Can you mix hair conditioner with bleach? Well, we don’t recommend it. For hair bleach to really work, it requires an oxidizing agent. Since the hair conditioner doesn’t open up the cuticles and it doesn’t trigger oxidation, it has no actual use.
Hair conditioner has no purpose in being mixed with hair bleach. That being said, deep conditioning your hair leading up to a bleaching appointment has noticeable benefits.
Below you’ll be able to find the dos and don’ts of mixing hair conditioner with bleach. We’ll also cover a safe alternative for developers because let’s face it: we’re not always as prepared as we’d hope. Without further ado, let’s jump in!
Can I Mix Conditioner With Bleach?
No, you cannot mix conditioner with bleach. The hair bleach will not activate when mixed with conditioner. As a consequence, your hair will not lighten. And we aren’t talking about lightening a little bit; your hair will not lighten at all.
Hair bleach needs to be activated for it to work properly. Generally, hair lightening relies on a series of chemical processes in order to be successful. If hair bleach is applied to the hair as a stand-alone, it will not appropriately lighten the hair.
A developer is formulated with a percentage of peroxide, which acts as an activator and an oxidizing agent. When it comes down to conditioner, the product simply lacks the ingredients needed for the bleaching process.
Furthermore, the conditioner acts to seal the hair cuticle. The whole purpose of the conditioner is to add softness and shine, after all. On the other hand, bleach relies on an open cuticle to dissolve the present color pigment and lighten the hair.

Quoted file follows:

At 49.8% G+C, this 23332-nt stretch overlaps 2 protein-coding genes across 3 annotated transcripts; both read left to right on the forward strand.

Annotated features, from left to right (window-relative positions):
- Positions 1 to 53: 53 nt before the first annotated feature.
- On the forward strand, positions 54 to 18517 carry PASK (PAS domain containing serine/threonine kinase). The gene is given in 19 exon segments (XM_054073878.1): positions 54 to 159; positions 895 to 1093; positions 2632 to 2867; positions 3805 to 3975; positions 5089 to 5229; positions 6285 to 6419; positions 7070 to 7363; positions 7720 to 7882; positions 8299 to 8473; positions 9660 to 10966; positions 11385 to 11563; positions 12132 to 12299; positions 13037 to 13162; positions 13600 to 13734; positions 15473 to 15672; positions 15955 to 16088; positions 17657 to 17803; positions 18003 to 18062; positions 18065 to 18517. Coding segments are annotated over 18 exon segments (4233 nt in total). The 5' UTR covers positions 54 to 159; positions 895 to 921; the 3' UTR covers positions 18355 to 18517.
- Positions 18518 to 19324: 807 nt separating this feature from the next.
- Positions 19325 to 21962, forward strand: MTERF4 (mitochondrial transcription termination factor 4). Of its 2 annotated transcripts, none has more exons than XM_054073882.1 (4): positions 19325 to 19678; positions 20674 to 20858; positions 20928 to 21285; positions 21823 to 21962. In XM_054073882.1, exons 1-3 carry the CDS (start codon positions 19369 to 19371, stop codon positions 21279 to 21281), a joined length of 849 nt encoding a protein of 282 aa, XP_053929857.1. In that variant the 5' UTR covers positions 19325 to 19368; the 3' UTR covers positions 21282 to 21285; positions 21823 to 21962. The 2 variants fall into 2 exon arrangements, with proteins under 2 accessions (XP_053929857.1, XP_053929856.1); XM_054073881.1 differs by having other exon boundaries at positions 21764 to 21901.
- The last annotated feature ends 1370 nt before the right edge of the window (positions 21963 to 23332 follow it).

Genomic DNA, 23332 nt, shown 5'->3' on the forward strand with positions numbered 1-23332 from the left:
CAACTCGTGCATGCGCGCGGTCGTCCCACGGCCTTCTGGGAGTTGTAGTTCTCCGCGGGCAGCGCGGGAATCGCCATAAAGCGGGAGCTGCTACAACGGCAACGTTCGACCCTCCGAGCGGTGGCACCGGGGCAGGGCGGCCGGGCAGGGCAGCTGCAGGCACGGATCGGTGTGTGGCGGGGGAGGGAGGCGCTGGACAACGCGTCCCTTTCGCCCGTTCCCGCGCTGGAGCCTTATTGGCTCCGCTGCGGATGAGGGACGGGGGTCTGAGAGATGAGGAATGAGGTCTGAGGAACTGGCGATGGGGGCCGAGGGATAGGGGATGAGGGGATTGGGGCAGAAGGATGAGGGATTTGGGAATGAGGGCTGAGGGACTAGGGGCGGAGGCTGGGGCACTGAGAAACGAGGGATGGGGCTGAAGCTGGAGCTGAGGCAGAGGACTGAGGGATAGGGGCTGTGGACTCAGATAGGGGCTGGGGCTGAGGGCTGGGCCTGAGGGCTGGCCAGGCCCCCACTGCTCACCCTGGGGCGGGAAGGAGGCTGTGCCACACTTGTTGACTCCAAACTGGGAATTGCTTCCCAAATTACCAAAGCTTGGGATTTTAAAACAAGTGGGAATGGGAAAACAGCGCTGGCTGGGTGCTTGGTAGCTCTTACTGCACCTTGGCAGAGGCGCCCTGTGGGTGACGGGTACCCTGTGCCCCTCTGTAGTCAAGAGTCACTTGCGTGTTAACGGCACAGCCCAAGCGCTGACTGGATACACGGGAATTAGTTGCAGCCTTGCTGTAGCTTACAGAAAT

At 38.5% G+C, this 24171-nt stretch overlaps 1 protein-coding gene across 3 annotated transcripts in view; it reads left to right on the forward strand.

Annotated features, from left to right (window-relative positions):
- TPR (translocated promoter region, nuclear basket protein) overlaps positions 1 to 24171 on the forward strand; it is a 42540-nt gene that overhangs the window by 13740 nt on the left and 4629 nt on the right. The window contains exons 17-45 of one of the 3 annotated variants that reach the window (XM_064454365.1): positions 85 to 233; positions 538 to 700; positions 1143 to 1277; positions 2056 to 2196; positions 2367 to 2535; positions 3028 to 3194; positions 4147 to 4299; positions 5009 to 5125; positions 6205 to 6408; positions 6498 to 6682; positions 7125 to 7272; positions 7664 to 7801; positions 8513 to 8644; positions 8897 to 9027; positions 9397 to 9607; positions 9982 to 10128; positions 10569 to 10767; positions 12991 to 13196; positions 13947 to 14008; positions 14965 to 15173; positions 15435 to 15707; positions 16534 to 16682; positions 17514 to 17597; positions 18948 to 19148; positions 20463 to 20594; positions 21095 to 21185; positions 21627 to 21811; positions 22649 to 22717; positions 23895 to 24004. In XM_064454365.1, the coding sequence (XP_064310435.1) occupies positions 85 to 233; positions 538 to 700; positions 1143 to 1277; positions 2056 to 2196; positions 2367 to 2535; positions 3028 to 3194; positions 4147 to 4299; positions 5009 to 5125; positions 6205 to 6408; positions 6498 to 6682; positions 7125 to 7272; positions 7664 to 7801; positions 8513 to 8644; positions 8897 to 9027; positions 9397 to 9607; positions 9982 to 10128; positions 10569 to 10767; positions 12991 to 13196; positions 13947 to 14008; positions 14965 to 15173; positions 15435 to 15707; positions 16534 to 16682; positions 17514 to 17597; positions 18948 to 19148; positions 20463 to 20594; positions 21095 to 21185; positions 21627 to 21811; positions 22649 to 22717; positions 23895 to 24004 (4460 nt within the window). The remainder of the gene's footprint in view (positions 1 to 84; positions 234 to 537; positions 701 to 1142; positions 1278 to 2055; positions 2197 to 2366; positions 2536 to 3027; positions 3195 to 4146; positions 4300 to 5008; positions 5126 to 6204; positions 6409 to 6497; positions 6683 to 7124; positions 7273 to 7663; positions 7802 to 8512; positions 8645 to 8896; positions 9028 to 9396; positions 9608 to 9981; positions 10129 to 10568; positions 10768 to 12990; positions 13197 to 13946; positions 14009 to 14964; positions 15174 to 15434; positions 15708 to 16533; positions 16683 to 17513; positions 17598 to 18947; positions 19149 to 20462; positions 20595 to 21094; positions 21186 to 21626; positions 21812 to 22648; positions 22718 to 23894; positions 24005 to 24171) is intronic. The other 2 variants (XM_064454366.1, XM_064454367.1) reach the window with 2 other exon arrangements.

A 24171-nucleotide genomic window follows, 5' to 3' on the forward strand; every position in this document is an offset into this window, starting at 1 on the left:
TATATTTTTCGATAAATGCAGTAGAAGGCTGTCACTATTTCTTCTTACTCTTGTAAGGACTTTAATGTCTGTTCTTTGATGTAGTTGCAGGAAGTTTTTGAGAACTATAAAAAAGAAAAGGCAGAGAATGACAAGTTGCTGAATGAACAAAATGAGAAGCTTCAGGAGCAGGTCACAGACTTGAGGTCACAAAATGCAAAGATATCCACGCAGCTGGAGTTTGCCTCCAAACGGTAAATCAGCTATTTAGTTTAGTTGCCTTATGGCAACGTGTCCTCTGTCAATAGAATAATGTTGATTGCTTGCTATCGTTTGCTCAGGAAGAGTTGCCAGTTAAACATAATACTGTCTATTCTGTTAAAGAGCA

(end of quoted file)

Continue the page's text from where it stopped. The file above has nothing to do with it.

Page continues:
Do You Have To Use Developer With Bleach?
Yes, you do have to use some sort of developer—or activator—with bleach. Hair bleach alone will not be able to lighten hair, whether it be the lightest blonde or the deepest brunette. An activator, which is the same as a developer, will activate the bleach product to trigger lightening.
Developers come with varying peroxide levels, which is referred to as the volume (vol). When bleaching hair, developers with 10-40 volumes are used.
More often than not, the higher the volume means the higher strength of the product. A 10 vol developer can lighten hair 1 or 2 levels, whereas a 40 vol will lighten up to 8 levels.
If you are planning on bleaching your hair, developers are a must. You will be hard-pressed to find an alternative as effective. Now, we did mention peroxide helped trigger the ammonia within the hair bleach. What about hydrogen peroxide?
Technically, hydrogen peroxide can get the job done. Just note that the journey won’t be easy. Not to mention, the consistency will be especially tough to work with.
Can You Mix Hair Bleach With Shampoo?
Yes, you can mix hair bleach with shampoo. However, don’t leave out the developer! It’s still an important part of the process. Called a bleach bath or a bleach wash, mixing hair bleach with shampoo is no easy feat.
Bleach washing is a more gentle approach than other hair lightening methods. It can both lighten and color correct over-toned hair. It will only be step-one on achieving your desired color.